The Benefits Of Stealth Wealth
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The Benefits Of Stealth Wealth

One of the most amazing things about San Francisco is that there are wealthy people everywhere, but you’ll never be able to tell based on how many dress. Mark Zuckerberg is 30 years old and likes to wear a grey shirt, jeans, and a hoody most of the time; yet he’s a multi-billionaire. Unfortunately, there’s no escaping the paparazzi and society’s expectations for Mark and his money.

But for the rest of us who are looking to build our own modest fortunes, there’s still hope to live peaceful lives away from society’s rage or government scrutiny. Wealth has gone from being a celebrated goal to one that is increasingly being looked down upon due to the obnoxiously large wealth gap.

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Although there is an enormous logarithmic difference between the wealth of the top 1% and the top 0.1%, society still views them all the same: in a suspicious and often disapproving way. Not even the top 10% income earner (~$115,000) is safe anymore.

Look around the room for a moment. Chances are high someone has a cushy trust fund. It’s more than likely that a colleague’s parents paid for his/her house down payment, took care of graduate school tuition, or bought him/her a car. After living through the biggest bull market ever, helping adult children financially is commonplace. You can’t take it with you after all.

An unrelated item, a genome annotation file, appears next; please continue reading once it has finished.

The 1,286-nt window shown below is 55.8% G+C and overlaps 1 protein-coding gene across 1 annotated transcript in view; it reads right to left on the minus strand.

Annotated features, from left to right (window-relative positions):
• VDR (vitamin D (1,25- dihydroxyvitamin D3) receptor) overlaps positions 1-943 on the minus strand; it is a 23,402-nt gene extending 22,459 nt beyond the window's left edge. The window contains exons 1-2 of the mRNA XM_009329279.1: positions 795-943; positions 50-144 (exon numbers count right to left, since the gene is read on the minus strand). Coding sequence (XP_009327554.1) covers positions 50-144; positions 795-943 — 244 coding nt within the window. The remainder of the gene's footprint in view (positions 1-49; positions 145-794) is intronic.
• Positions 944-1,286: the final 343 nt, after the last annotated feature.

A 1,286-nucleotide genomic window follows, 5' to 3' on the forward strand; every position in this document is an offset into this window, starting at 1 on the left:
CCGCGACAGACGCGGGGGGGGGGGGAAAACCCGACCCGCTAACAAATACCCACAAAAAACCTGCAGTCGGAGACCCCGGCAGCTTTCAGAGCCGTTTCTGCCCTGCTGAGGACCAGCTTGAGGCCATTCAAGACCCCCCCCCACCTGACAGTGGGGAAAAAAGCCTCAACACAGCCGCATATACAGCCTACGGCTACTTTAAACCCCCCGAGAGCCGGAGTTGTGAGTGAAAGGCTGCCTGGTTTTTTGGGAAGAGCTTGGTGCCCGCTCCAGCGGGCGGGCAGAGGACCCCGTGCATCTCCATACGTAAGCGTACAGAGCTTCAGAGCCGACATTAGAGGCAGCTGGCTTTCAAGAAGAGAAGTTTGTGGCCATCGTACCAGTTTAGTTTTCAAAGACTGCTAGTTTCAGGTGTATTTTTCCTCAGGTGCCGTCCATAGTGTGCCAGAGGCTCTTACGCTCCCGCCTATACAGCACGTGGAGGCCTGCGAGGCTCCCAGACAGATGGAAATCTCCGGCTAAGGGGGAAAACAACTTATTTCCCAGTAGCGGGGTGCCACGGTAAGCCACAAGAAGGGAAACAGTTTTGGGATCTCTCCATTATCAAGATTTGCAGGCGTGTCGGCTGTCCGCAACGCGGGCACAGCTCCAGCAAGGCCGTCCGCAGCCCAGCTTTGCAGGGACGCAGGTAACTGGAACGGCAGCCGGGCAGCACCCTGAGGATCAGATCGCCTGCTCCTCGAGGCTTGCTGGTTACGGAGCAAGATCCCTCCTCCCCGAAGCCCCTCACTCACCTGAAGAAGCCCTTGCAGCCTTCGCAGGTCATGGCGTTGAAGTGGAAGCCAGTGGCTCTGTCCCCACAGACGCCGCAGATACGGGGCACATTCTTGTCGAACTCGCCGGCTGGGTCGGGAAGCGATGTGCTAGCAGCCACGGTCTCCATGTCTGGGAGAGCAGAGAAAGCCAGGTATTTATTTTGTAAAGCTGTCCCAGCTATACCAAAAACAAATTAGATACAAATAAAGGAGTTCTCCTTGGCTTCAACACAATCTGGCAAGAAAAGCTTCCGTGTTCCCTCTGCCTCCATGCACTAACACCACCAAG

I used to be very envious of these lucky folks as the son of middle class government workers. While my classmates or colleagues vacationed in Europe over the summer, I had to work at McDonald’s making $4.25 an hour for a power-tripping boss. At least we could eat all the yummy apple pies we wanted. But I snapped out of my envy because there’s never any use complaining or feeling sorry for yourself.

The Stealth Wealth movement is growing and I encourage everyone to join. Let me share with you five reasons why.


It’s human nature to experience anger, jealousy, and envy. While climbing the mountain towards financial independence, you will undoubtedly encounter people who will try and keep you down. Perhaps they are jealous you are happily married with a beautiful family while you’re stuck going home to an empty apartment. Perhaps they are threatened by your abilities. Or perhaps they simply don’t like your race, culture, ethnicity, or sex.

Discrimination and hate are more common than people realize. Life is already difficult enough. Your goal is to minimize the amount of headwinds as you climb towards the top.

Five reasons to adopt Stealth Wealth:

1) You become the underdog. It’s more fun to root for the underdog, rather than the 27-point favorite. We’ve all seen movies where the scrawny football player named Rudy makes it on the Notre Dame team. We’re always cheering for the child with a muscular growth problem who befriends a three-legged dog and goes on to win dog show after dog show. If you roll up in a $55,000 automobile and repetitively talk about your amazing trip to Bali, your colleagues will secretly despise you. Your boss will think, Why the heck should I give her a raise and a promotion when she’s already living the good life? Take the bus and focus on the tortuous 20 hour flight instead if someone asks about your trip. Once people think you’ve got it tough, they’ll be much more inclined to help you out.